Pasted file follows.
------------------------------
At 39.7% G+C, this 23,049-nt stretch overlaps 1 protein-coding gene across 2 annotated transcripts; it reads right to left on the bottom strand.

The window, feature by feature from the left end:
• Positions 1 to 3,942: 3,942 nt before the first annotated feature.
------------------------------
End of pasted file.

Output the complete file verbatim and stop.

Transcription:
At 39.7% G+C, this 23,049-nt stretch overlaps 1 protein-coding gene across 2 annotated transcripts; it reads right to left on the bottom strand.

The window, feature by feature from the left end:
• Positions 1 to 3,942: 3,942 nt before the first annotated feature.